For Group 2, an attempt was made to pull both personal, general, and publication correspondence into one main series, Series 1. However, when letters demonstrated both intellectual and physical links with other documents, their original contextual relationships were maintained. Thus, publication correspondence will be found both in Series 1 and in Series 6. Fan mail surrounding Feynman's television appearances, his two autobiographies, and his Nobel Prize has been placed in Series 2, Biographical, as has other correspondence relating to his business and consulting activities documented there.

Course and Lecture Notes: Feynman’s lecture courses at institutions in Southern California other than Caltech, and even outside the U.S., are represented in Group 2. Of special interest are the courses Feynman gave, in addition to those he attended, at Hughes Aircraft Company, and the sets of lectures that were later published as Statistical Mechanics and QED (originally the Mautner Lectures, which were in turn predated by the Robb Lectures, first delivered at the University of Aukland, New Zealand). Material pertaining to the publication of these lecture series is found in Group 2 correspondence under the respective publishers.

Talks, Speeches, Conferences: In this category are those lectures delivered for a special occasion or purpose, usually as single lectures, but sometimes as a series, and in both formal and informal settings. This category overlaps somewhat with Course Notes and Lectures. In Group 1, these materials are to be found under Professional Organizations and Meetings (Series 3) and Manuscripts (Series 5). In Group 2, they are arranged under Series 5 in chronological order, when dated, and in a sub-series of undated talks. Folders in this category contain a wide variety of talk-related documents, from holograph notes to correspondence to slides, figures, or transparencies.

Publications: Group 1 contains a small series of publication correspondence (Group 1, Series 4), mostly pertaining to Feynman’s book or monograph publishers; in Group 2, similar correspondence has been placed in the main correspondence series (Group 2, Series 1). Group 2’s Series 6 lists Feynman’s publications by title in chronological order. Folders contain a variety of material, from holograph notes to correspondence to proofs and prints. Researchers should note that formal reprints have been grouped at the end of Group 2, in Section 9.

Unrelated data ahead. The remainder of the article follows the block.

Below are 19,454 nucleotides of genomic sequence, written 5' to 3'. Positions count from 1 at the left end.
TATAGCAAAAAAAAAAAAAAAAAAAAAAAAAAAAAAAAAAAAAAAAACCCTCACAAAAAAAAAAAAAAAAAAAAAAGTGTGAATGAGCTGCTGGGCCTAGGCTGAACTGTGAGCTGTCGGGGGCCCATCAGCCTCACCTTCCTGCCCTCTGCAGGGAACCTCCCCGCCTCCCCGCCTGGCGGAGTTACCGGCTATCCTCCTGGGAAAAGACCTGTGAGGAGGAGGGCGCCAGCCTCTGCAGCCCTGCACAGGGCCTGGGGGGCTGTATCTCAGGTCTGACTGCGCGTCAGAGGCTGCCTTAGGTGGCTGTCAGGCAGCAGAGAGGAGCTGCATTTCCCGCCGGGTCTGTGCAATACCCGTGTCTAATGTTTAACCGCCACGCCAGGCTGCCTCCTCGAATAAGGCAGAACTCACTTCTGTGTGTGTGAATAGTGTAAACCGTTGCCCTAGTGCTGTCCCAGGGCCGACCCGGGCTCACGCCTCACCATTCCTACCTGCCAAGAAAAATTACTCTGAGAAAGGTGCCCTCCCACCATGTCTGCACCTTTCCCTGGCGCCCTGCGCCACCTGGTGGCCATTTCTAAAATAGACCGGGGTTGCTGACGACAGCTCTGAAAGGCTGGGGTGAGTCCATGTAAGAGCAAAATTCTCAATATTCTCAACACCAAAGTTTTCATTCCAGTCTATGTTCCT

Working Notes and Calculations: The vast majority of Feynman's working notes are located in Group 2. A representative sample from his early years appears in Group 1, Series 5. Of special interest in this group are notebooks from his student days, beginning circa 1933. The notes in Group 2 capture the breadth and depth of Feynman's thought, as well as reflecting many aspects of his personality. They cover a wide range of subjects, from quantum electrodynamics and later quantum chromodynamics to biology and computers. The notes also reflect Feynman's working style. They are sometimes carefully organized into notebooks that were rigorously dated, such as the binders dated between 1966 and 1987 at the beginning of Group 2, Series 7. Unfortunately for researchers, these are the exception. The great mass of Feynman's working notes are scattered on miscellaneous sheets of papers, envelopes, placemats, and seemingly whatever else was at hand when thoughts struck him. Feynman occasionally took time to organize these into a system for files, although only a small fraction of his notes found their way into such a system. The great majority was left in a scattered condition and grouped during the processing of the papers as well as possible by subject matter. Many miscellaneous papers remain.

Work of Others: Feynman officially maintained neutrality on the work of his contemporaries, but informal commentaries in the form of notes and marginal glosses on the work of others abound in his papers. A small segment of such materials can be found in Group 1, Series 5. A large amount of work by others, both with and without Feynman’s commentary, forms Group 2’s Series 8. A preponderance of material on computers dictated an arrangement in which computer-related projects are categorized separately. Individuals whose work is strongly represented—largely Caltech colleagues, students, or collaborators—are listed singly; otherwise materials have been listed by subject.

Immediate Source of Acquisition

The Richard Phillips Feynman Papers were given to Caltech by Richard Feynman and Gweneth Feynman in two main installments.

The first group of papers, now boxes 1-20 of the collection, was donated by Richard Feynman himself beginning in 1968, with additions later. It contains materials dating from about 1933 to 1970. The second group occupies boxes 21-90. It was given to Caltech by Feynman’s widow Gweneth early in 1989. Group 2 contains papers primarily from the 1970s and 1980s, although some older material is present. Supplements since 1994 occupy three boxes and have come from various donors outside the Feynman family.

Related Materials

Researchers should also consult the Caltech Archives’ Historical Files, which contain much miscellaneous material on Richard Feynman acquired from many sources. Similarly the Photo Archives offer a selection of images, obtained in a similar way. The audio and video collections contain substantial Feynman material; researchers should consult the specific index.

Manuscript collections at Caltech which contain materials of particular relevance to Feynman include the Robert Leighton Papers and course lecture notes by Bruce H. Morgan.

Processing Information

The initial processing of this collection was completed on July 1, 1993.

Guide to the Richard P. Feynman Papers
Charlotte E. Erwin, Carol Finerman, David A. Valone, Kevin C. Knox
Description rules
Describing Archives: A Content Standard
Language of description
Script of description
American Institute of Physics, National Endowment for the Humanities

Repository Details

Part of the California Institute of Technology Archives and Special Collections Repository